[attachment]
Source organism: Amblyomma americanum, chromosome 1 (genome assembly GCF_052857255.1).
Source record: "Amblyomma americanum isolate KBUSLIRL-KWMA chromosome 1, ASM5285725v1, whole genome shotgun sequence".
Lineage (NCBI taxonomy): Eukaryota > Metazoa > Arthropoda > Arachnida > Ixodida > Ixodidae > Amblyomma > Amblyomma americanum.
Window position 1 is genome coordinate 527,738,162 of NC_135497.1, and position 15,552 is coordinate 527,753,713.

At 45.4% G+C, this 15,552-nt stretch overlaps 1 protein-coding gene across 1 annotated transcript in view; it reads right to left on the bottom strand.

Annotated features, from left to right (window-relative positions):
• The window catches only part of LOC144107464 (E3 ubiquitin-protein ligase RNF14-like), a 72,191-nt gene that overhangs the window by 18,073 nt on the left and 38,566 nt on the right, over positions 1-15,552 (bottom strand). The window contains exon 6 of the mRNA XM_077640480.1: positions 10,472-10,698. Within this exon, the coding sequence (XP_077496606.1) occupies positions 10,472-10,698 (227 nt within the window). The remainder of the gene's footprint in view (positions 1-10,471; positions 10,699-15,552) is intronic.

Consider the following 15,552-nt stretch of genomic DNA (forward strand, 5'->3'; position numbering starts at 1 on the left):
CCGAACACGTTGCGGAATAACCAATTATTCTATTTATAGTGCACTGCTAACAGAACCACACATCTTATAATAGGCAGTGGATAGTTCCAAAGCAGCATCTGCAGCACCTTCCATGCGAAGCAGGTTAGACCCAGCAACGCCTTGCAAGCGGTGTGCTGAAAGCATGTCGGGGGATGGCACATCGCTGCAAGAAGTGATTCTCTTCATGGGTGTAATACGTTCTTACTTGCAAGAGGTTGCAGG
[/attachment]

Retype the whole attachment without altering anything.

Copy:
Source organism: Amblyomma americanum, chromosome 1 (genome assembly GCF_052857255.1).
Source record: "Amblyomma americanum isolate KBUSLIRL-KWMA chromosome 1, ASM5285725v1, whole genome shotgun sequence".
Lineage (NCBI taxonomy): Eukaryota > Metazoa > Arthropoda > Arachnida > Ixodida > Ixodidae > Amblyomma > Amblyomma americanum.
Window position 1 is genome coordinate 527,738,162 of NC_135497.1, and position 15,552 is coordinate 527,753,713.

At 45.4% G+C, this 15,552-nt stretch overlaps 1 protein-coding gene across 1 annotated transcript in view; it reads right to left on the bottom strand.

Annotated features, from left to right (window-relative positions):
• The window catches only part of LOC144107464 (E3 ubiquitin-protein ligase RNF14-like), a 72,191-nt gene that overhangs the window by 18,073 nt on the left and 38,566 nt on the right, over positions 1-15,552 (bottom strand). The window contains exon 6 of the mRNA XM_077640480.1: positions 10,472-10,698. Within this exon, the coding sequence (XP_077496606.1) occupies positions 10,472-10,698 (227 nt within the window). The remainder of the gene's footprint in view (positions 1-10,471; positions 10,699-15,552) is intronic.

Consider the following 15,552-nt stretch of genomic DNA (forward strand, 5'->3'; position numbering starts at 1 on the left):
CCGAACACGTTGCGGAATAACCAATTATTCTATTTATAGTGCACTGCTAACAGAACCACACATCTTATAATAGGCAGTGGATAGTTCCAAAGCAGCATCTGCAGCACCTTCCATGCGAAGCAGGTTAGACCCAGCAACGCCTTGCAAGCGGTGTGCTGAAAGCATGTCGGGGGATGGCACATCGCTGCAAGAAGTGATTCTCTTCATGGGTGTAATACGTTCTTACTTGCAAGAGGTTGCAGG